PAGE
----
Anyway. That’s a story that I’ll save for the eventual autobiography, or a panel sometime. The main point is that for one of my courses, I have been required to create a website and some content for it, relevant to digital media somehow. I’m going to be focusing mine on how stories can be presented differently in digital spaces, and how digital spaces and traditional media spaces can be combined.
So, because I’m never one to waste good content, here is the link to the blog, called Cyborg Stories. I’ll be reposting the content here (with links of course, so that I can be sure I didn’t plagiarise myself), which will consist of at least one essay piece, possibly two, and a couple of recorded ‘podcasts’.
I’m not currently decided on what will happen to Cyborg Stories after the course. After all, I barely keep up with content for this blog as it is – I don’t trust myself to keep up with two. But I do have a couple ideas, and I think the blog will continue to see use. After all, I was blown away that I even managed to get the URL ‘Cyborg Stories’ – I’m not just throwing away that kind of lucky break.
In the meantime, enjoy the content. It won’t be too much of a departure from the normal stuff over here, just a little more … focused. You know, sticking to one theme. And an actual schedule.
Rambly one today, folks. I thought up this one a while ago, but I had other blog posts in the queue and I didn’t manage to get it written while I was still having Feelings about it, so I’m not sure how compelling it will be to read now, but here we go.
The King’s City appears to have finally gotten through its technical difficulties!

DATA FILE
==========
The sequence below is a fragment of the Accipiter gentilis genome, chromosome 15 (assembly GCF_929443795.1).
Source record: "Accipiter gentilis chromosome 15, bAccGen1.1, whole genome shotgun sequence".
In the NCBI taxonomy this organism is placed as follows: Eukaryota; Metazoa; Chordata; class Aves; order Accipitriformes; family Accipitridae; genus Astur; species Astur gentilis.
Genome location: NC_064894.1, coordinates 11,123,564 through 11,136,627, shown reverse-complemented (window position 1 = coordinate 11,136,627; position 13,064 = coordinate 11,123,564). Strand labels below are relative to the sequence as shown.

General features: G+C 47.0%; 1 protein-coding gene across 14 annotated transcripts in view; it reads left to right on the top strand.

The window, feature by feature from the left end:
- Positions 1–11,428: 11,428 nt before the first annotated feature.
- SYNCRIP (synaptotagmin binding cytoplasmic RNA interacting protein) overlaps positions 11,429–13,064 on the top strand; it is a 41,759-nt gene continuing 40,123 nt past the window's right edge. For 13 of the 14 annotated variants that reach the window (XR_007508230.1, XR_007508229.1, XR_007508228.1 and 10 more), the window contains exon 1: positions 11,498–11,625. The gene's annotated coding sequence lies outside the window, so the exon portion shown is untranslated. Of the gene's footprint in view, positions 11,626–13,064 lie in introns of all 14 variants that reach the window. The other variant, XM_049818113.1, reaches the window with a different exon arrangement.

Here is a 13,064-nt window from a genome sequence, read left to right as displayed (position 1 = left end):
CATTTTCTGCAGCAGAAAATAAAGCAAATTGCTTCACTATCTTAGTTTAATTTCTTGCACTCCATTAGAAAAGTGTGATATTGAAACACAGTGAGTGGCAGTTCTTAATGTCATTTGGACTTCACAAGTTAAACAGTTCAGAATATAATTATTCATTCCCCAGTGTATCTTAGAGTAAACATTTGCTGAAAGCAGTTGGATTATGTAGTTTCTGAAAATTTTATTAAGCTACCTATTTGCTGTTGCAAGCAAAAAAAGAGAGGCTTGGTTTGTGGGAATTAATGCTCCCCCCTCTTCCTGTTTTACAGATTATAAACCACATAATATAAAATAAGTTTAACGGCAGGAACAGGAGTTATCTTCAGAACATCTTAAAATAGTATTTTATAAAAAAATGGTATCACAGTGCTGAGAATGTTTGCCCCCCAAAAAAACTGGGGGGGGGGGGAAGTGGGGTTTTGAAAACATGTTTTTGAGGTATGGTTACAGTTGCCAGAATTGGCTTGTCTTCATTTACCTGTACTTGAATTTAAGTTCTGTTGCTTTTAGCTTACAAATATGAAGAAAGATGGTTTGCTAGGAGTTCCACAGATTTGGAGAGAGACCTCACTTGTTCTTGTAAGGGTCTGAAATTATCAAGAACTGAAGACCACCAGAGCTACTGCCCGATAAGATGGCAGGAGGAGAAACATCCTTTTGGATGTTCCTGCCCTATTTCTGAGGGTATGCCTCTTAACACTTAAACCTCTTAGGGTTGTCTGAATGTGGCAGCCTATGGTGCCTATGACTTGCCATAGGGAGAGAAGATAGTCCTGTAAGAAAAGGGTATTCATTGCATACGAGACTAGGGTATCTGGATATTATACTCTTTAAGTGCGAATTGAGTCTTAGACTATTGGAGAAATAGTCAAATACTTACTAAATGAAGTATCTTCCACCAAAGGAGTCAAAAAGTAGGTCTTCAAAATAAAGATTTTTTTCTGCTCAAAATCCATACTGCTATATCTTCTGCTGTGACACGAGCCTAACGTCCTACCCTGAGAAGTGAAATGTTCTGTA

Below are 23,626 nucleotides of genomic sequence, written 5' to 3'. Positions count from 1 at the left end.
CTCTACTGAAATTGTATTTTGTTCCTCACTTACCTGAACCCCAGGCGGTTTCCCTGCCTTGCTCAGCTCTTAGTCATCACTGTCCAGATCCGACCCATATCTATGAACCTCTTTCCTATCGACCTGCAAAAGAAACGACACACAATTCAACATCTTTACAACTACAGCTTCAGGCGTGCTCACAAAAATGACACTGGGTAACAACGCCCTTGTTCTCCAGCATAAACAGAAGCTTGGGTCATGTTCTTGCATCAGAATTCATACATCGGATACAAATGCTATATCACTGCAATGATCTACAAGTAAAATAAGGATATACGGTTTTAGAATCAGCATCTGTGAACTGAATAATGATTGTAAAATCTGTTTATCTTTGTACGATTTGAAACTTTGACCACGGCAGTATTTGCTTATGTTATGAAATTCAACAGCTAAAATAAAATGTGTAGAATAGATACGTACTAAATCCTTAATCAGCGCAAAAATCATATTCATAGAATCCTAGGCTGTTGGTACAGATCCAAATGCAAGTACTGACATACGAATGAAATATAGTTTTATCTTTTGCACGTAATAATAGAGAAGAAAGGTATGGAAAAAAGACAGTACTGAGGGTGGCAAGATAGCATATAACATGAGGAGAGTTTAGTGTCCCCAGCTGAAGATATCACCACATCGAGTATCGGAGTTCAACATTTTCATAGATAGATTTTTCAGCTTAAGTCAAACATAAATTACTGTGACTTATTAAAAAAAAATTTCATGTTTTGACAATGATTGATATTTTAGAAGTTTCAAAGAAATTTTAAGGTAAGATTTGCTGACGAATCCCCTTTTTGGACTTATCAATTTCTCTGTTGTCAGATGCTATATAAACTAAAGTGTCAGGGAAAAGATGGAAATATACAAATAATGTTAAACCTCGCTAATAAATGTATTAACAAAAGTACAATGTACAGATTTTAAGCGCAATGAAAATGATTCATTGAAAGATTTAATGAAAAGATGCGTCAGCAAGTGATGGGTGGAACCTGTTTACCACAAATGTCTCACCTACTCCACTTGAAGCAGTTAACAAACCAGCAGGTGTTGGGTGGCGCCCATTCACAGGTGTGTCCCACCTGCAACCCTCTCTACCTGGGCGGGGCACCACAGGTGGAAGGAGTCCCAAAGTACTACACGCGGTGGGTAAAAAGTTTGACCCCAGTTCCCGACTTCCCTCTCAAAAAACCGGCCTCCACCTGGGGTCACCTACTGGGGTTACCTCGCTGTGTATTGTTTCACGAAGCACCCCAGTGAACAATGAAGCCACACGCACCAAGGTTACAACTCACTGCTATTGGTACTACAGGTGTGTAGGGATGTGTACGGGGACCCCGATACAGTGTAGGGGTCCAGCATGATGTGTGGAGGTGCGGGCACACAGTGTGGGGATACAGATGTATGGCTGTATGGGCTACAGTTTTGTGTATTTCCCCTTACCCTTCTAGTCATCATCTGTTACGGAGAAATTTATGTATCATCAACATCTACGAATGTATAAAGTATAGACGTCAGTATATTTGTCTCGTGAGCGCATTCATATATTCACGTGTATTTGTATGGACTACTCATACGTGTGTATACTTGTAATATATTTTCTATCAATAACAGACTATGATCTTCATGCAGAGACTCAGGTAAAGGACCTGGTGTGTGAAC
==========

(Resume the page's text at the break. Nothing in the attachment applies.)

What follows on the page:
Thanks to all of you who came to the launch, it was great fun and it was lovely to interact with folks a bit!
As those of you who were at the launch may have been shown, I am putting together a list of people who are interested in a copy of the print book. As a thank-you for waiting and being so patient with me, I’m sending out copies of the print book with free bookmarks!
If you are interested, please drop a name and e-mail address in this form, where you can also let me know if you are interested in the book being signed or personalised, and I’ll be getting in touch with everyone to organise those ASAP!
And just so everyone knows, I won’t keep the names and e-mail addresses after people have received their books and bookmarks. I’m not keeping them for marketing, and I’m only sending e-mails about getting you a copy of The King’s City and a bookmark.
I’ll be collecting e-mails until this time next week, so if you want your copy and bookmark, make sure you sign up before 26 August 2020.
If you drop your e-mail in the form, I’ll get back to you about copies soon. If you want to just wait for the regular release, links are now imminent.
I’ll be streaming for about 30-45 minutes, talking about the book, doing a quick reading, and then answering some questions both pre-organised by a friend who I bribed to MC for me and taken from the audience!
You can either bring questions on the day or send them to me in advance at @whimsy_metaphor on Twitter, or in the comments here.
E-books are already available, if you want to grab your copy before the stream, you can do so at Smashwords.
Print books are still coming shortly — we had some Unexpected Setbacks getting the cover uploaded to specifications. I’m really hoping to be able to either put those links up before the stream or announce them on stream. Thanks everyone for being so patient with me — as for me, I’ll just be chalking this one up to experience and telling the story at dinner parties and around the campfire to scare other writers.
But seriously though, it’s entirely my fault and I do thank you all for being patient like this. As soon as I can give a concrete date for when those will be available, I’ll let you know — I just don’t have a date I can point to yet with 100% certainty.
But hopefully I will see you all at the stream (if you’re not asleep, I understand, time zones are weird), and I look forward to interacting with you all!
Since it seems like recently I’m on a spree of writing all the blog posts I vaguely hinted at in previous posts but hadn’t written up until now. Sorry about the sequel barrage – I promise I’ll start coming up with actually new content soon.Continue reading “Art as Product vs. Art as Idea”→